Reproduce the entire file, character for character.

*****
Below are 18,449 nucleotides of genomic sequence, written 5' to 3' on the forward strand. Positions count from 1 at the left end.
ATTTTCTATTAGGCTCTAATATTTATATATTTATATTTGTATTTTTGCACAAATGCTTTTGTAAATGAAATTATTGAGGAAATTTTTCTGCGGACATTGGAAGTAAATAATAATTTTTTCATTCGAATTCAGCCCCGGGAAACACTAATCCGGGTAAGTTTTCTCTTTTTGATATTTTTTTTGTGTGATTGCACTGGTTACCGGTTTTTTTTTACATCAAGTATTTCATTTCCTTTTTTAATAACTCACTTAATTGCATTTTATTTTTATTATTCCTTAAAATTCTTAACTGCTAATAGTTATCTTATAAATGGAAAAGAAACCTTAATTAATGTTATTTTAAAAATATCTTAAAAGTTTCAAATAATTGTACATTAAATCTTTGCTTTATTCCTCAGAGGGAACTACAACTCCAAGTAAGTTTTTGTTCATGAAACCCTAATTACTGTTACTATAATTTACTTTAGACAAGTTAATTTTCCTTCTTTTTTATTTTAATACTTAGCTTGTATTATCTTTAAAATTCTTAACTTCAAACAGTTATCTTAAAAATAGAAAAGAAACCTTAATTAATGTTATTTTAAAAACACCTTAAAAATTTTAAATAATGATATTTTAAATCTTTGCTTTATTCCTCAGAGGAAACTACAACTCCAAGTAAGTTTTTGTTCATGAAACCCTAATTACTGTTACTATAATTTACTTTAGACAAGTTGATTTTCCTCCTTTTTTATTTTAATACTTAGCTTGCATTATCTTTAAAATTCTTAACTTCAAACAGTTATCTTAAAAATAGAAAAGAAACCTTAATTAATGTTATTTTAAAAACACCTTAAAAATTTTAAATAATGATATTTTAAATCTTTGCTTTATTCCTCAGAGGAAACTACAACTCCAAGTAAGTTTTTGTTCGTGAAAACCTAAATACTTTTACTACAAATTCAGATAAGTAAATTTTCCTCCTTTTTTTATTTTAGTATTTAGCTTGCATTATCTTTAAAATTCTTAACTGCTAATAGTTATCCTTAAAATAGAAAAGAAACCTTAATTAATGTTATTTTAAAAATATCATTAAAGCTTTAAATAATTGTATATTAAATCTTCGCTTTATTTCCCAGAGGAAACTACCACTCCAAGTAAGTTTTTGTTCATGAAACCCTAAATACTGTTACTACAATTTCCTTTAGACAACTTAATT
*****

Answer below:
Below are 18,449 nucleotides of genomic sequence, written 5' to 3' on the forward strand. Positions count from 1 at the left end.
ATTTTCTATTAGGCTCTAATATTTATATATTTATATTTGTATTTTTGCACAAATGCTTTTGTAAATGAAATTATTGAGGAAATTTTTCTGCGGACATTGGAAGTAAATAATAATTTTTTCATTCGAATTCAGCCCCGGGAAACACTAATCCGGGTAAGTTTTCTCTTTTTGATATTTTTTTTGTGTGATTGCACTGGTTACCGGTTTTTTTTTACATCAAGTATTTCATTTCCTTTTTTAATAACTCACTTAATTGCATTTTATTTTTATTATTCCTTAAAATTCTTAACTGCTAATAGTTATCTTATAAATGGAAAAGAAACCTTAATTAATGTTATTTTAAAAATATCTTAAAAGTTTCAAATAATTGTACATTAAATCTTTGCTTTATTCCTCAGAGGGAACTACAACTCCAAGTAAGTTTTTGTTCATGAAACCCTAATTACTGTTACTATAATTTACTTTAGACAAGTTAATTTTCCTTCTTTTTTATTTTAATACTTAGCTTGTATTATCTTTAAAATTCTTAACTTCAAACAGTTATCTTAAAAATAGAAAAGAAACCTTAATTAATGTTATTTTAAAAACACCTTAAAAATTTTAAATAATGATATTTTAAATCTTTGCTTTATTCCTCAGAGGAAACTACAACTCCAAGTAAGTTTTTGTTCATGAAACCCTAATTACTGTTACTATAATTTACTTTAGACAAGTTGATTTTCCTCCTTTTTTATTTTAATACTTAGCTTGCATTATCTTTAAAATTCTTAACTTCAAACAGTTATCTTAAAAATAGAAAAGAAACCTTAATTAATGTTATTTTAAAAACACCTTAAAAATTTTAAATAATGATATTTTAAATCTTTGCTTTATTCCTCAGAGGAAACTACAACTCCAAGTAAGTTTTTGTTCGTGAAAACCTAAATACTTTTACTACAAATTCAGATAAGTAAATTTTCCTCCTTTTTTTATTTTAGTATTTAGCTTGCATTATCTTTAAAATTCTTAACTGCTAATAGTTATCCTTAAAATAGAAAAGAAACCTTAATTAATGTTATTTTAAAAATATCATTAAAGCTTTAAATAATTGTATATTAAATCTTCGCTTTATTTCCCAGAGGAAACTACCACTCCAAGTAAGTTTTTGTTCATGAAACCCTAAATACTGTTACTACAATTTCCTTTAGACAACTTAATT